• THE REASONABLE SUSPICION/PROBABLE CAUSE DEFENSE: winning the case because the police broke the law --- Was the traffic stop legal?

  • Most people think that the only issue in a drunk driving case is whether the driver was intoxicated. Nothing could be further from the truth. In fact, whether the driver was intoxicated may not matter at all. The first and most important issue in any drunk driving case isn't whether the driver broke the law, but whether the police broke the law. Yes -- you read that right.

  • Many drunk driving cases revolve around the conduct of the police, not the guilt of the driver.  If police obtain evidence of guilt illegally, in violation of the driver's Constitutional rights, then that evidence is not legally admissible and cannot be used against the driver in court.  (This is known as the "exclusionary rule," and it applies to all evidence which is unconstitutionally obtained by police as well as some evidence obtained in violation of state statutes.)

  • For example:  the Fourth Amendment of the United States Constitution does not allow stopping a motorist on a mere hunch.  If a driver were stopped by police merely on a hunch that the driver was intoxicated, all of the evidence derived from that illegal stop would be "suppressed" -- excluded by the judge from evidence because it was illegally obtained.  That means the test results, the "field sobriety tests," and even a driver's statements to the police can all be excluded as evidence.

  • Understanding how a police officer's conduct can affect a drunk driving case is a lot like understanding how a row of dominos might fall.  It doesn't matter where in the row you start knocking down the first domino.  No matter where you start, every domino that follows the first to fall will fall also.  Attacking police conduct in a drunk driving case is similar -- it doesn't matter where in the sequence the officer exceeded his legal authority.  Whatever evidence follows is likely to be excluded because it is tainted evidence -- evidence derived, directly or indirectly, from the officer's unconstitutional or illegal conduct.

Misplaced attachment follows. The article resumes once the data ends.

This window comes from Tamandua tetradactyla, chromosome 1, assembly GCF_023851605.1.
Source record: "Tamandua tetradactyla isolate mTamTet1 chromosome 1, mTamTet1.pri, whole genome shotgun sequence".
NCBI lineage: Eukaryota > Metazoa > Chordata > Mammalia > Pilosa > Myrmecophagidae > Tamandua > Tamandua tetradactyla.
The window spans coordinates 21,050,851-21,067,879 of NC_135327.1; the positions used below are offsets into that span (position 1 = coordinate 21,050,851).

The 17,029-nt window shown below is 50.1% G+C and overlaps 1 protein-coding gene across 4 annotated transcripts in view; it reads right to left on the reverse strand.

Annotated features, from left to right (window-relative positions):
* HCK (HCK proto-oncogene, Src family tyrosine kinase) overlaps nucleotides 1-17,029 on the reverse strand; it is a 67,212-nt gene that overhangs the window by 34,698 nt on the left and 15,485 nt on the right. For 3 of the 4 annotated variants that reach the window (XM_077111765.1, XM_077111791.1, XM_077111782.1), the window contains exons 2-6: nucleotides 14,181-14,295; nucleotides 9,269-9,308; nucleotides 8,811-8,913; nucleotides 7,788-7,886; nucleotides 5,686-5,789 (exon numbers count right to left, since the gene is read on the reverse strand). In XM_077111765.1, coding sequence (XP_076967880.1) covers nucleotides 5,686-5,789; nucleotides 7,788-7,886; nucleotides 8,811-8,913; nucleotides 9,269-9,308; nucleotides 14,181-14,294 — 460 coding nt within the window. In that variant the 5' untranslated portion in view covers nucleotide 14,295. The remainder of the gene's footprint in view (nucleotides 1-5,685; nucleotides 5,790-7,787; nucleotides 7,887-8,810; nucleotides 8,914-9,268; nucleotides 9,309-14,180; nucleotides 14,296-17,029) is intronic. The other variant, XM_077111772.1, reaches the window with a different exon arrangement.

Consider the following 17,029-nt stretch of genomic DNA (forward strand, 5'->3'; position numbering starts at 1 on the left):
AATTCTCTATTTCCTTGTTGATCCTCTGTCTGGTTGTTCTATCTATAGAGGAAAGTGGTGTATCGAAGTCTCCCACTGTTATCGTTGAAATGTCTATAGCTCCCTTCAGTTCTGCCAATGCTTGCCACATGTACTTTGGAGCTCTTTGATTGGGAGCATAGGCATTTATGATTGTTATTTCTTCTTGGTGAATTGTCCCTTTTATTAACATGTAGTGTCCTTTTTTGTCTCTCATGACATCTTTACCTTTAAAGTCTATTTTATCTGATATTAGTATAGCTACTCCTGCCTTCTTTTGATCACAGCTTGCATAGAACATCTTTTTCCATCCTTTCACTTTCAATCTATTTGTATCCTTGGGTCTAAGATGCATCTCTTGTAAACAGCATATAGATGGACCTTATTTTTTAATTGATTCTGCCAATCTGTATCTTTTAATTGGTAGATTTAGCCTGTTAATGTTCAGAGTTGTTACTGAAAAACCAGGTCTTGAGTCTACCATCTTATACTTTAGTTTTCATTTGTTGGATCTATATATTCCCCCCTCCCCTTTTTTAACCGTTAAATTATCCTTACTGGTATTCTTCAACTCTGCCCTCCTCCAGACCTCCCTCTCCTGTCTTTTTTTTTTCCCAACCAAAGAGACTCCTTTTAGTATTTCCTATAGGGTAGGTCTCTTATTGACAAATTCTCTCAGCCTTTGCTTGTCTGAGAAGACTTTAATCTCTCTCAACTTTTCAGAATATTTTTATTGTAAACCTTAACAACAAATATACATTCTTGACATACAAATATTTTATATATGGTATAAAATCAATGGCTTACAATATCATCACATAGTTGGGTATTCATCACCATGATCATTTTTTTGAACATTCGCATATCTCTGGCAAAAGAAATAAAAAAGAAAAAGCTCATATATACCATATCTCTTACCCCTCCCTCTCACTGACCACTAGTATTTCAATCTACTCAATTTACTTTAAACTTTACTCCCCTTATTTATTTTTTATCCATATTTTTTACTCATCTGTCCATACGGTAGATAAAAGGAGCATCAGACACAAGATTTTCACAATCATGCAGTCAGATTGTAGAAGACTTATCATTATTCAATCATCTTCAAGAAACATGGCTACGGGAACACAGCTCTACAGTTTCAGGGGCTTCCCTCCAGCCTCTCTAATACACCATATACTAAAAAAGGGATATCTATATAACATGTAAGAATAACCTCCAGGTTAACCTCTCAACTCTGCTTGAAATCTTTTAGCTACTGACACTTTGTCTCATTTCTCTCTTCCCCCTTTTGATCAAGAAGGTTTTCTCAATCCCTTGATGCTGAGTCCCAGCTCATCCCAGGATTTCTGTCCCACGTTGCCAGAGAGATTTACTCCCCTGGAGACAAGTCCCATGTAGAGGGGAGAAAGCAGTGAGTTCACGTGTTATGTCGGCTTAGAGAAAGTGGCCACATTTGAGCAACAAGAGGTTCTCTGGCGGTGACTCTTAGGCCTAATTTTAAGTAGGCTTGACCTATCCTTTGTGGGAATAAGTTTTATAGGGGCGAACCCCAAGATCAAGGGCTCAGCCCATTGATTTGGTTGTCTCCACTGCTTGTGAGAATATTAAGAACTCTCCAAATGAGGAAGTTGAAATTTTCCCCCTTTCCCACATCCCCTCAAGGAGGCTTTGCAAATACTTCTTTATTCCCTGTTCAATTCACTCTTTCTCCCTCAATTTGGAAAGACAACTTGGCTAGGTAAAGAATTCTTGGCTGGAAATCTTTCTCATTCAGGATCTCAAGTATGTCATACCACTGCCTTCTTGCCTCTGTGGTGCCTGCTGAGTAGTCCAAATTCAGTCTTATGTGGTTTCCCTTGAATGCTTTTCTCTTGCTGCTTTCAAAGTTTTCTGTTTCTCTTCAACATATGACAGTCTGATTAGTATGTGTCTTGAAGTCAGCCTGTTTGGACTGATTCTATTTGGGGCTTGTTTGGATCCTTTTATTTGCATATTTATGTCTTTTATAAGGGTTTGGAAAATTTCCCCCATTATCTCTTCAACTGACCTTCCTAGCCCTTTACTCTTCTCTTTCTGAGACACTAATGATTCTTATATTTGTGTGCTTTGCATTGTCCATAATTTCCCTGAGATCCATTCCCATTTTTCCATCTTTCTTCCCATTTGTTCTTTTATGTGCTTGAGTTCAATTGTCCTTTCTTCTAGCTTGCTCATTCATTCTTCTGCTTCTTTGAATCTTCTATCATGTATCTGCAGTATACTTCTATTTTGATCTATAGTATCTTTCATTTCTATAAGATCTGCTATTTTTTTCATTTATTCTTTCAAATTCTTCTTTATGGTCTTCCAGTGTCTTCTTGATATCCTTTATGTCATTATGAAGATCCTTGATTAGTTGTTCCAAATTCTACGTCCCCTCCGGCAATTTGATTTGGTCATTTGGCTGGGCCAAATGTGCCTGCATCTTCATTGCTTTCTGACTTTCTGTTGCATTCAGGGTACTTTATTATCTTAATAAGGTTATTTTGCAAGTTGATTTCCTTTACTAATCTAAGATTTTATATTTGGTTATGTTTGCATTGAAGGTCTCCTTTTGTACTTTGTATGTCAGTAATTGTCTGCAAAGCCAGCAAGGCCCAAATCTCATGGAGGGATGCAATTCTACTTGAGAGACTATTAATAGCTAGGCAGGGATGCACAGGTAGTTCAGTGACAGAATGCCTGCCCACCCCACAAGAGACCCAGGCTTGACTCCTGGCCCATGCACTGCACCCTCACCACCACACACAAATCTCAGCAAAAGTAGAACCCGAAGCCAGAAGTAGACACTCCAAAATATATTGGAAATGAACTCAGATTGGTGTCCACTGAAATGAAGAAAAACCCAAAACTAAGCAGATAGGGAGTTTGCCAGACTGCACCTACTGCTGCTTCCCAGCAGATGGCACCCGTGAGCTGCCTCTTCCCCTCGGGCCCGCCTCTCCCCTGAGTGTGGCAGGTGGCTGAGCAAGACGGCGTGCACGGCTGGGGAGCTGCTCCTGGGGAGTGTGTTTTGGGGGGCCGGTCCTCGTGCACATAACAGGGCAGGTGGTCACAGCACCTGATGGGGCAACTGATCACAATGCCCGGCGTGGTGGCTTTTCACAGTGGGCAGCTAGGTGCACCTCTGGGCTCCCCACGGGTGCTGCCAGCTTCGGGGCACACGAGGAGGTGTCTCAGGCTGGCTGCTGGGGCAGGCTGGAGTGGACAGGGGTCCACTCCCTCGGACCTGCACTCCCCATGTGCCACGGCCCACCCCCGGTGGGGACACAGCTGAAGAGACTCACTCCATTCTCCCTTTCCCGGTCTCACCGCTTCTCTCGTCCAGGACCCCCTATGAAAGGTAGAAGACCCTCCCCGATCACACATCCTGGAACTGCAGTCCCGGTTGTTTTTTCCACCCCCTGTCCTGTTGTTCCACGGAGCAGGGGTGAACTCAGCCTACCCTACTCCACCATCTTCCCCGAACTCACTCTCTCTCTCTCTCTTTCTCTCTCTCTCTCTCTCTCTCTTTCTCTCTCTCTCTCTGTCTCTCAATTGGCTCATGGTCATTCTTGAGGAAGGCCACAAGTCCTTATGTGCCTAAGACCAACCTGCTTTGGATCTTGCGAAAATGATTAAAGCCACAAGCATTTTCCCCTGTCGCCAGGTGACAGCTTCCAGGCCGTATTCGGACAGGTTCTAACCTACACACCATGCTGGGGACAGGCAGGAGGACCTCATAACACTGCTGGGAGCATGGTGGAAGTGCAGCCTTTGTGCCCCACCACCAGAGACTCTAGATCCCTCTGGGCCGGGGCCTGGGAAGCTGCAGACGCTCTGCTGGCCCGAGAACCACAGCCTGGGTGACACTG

• Police officers cannot stop a vehicle on a mere hunch, and they cannot arrest without "probable cause."  The police must have "reasonable suspicion" to stop a vehicle.  Generally, these are subjective observations by the police based on something unusual about the way a person is driving. This is a very very low standard and it can be satisfied by virtually anything which appears out of the ordinary that might be a sign of a driver being under the influence. A general rule:  if the police want to stop you and investigate something, they will, and justify their actions afterwards.

  • Common things which have constituted "reasonable suspicion" are" license plate light out; brake lights not working; tail light out; headlight out, loud music, apparent underage drivers out late at night; turning to wide, turning to narrow, driving to fast, driving to slow, unusual activity in the car - having sex, and drinking from a shiny container. Basically, the facts supporting reasonable suspicion are only limited by the imagination of the police.  In fact it is not unusual for the police to stop a driver with a license plate light not working, and mysteriously the next day the light starts working again.  In court it is your word against the police.  Judges tend to give the police the benefit of the doubt absent extraordinary circumstances, direct contrary proof, or the officer's bad reputation.

  • If the police stop you for any traffic violation, no matter how minor, it is sufficient to justify the traffic stop.  Once you are stopped, the police must then establish reasonable suspicion that you might be driving impaired.  Some of the more obvious things the police look for are: smell of intoxicants; slurred speech; bloodshot watery eyes; admission to drinking; alcohol containers in the vehicle; and mood swings i.e. laughing one minute and crying the next.  Observation of any of these would establish "reasonable suspicion" for the police to continue the investigation.  The reason a police officer asks you "have you been drinking tonight" is because if he gets a "yes" answer from you, he right then and there has established "reasonable suspicion" merely because you were driving the car and admitted to drinking.